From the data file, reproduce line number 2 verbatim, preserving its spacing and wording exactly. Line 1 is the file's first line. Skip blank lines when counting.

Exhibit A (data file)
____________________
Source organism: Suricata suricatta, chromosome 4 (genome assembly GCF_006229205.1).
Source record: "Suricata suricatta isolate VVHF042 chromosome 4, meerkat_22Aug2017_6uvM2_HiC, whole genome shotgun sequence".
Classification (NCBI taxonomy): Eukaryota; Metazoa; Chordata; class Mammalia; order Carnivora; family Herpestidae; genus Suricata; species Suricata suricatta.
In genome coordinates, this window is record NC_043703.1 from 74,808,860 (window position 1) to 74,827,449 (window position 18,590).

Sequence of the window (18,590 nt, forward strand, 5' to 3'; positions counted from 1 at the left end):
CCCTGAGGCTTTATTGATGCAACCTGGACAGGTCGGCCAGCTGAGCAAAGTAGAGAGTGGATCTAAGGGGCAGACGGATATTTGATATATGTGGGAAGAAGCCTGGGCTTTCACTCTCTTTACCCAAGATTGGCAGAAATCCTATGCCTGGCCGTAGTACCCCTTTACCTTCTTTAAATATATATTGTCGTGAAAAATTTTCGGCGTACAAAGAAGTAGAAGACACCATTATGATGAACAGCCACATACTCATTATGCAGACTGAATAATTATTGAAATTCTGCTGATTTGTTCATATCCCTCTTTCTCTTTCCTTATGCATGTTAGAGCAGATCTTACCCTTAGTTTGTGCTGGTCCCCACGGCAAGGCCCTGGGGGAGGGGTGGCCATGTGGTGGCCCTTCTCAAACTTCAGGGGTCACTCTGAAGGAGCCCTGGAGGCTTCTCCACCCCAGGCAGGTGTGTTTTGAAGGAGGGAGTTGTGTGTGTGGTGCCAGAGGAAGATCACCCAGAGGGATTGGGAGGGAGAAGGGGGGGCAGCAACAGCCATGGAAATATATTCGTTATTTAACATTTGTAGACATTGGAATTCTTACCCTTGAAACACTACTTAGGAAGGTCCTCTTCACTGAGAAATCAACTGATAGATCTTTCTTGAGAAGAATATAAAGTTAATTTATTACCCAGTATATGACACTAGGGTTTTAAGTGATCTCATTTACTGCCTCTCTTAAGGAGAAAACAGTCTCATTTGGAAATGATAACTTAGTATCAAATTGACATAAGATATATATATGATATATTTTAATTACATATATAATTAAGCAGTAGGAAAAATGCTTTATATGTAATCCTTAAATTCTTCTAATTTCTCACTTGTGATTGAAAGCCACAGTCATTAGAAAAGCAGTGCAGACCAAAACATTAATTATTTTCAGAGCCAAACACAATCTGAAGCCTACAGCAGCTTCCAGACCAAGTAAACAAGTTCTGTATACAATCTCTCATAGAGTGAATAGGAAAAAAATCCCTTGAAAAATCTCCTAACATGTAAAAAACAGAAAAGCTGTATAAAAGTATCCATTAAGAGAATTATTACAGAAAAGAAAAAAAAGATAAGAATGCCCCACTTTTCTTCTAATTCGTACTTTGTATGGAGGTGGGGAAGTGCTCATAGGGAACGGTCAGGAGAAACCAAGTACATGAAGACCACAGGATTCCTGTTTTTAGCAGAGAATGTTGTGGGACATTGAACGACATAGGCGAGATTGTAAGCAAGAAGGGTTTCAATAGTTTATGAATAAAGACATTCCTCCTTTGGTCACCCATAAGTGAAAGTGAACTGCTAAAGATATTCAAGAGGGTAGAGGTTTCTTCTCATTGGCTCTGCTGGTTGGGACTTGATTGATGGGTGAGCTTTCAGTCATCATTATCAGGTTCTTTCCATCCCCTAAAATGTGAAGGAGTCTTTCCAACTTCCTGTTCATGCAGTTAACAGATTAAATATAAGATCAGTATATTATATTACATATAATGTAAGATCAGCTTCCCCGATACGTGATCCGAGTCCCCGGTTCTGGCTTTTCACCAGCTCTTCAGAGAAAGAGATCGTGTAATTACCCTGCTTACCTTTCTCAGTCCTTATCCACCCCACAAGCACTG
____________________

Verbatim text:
Source record: "Suricata suricatta isolate VVHF042 chromosome 4, meerkat_22Aug2017_6uvM2_HiC, whole genome shotgun sequence".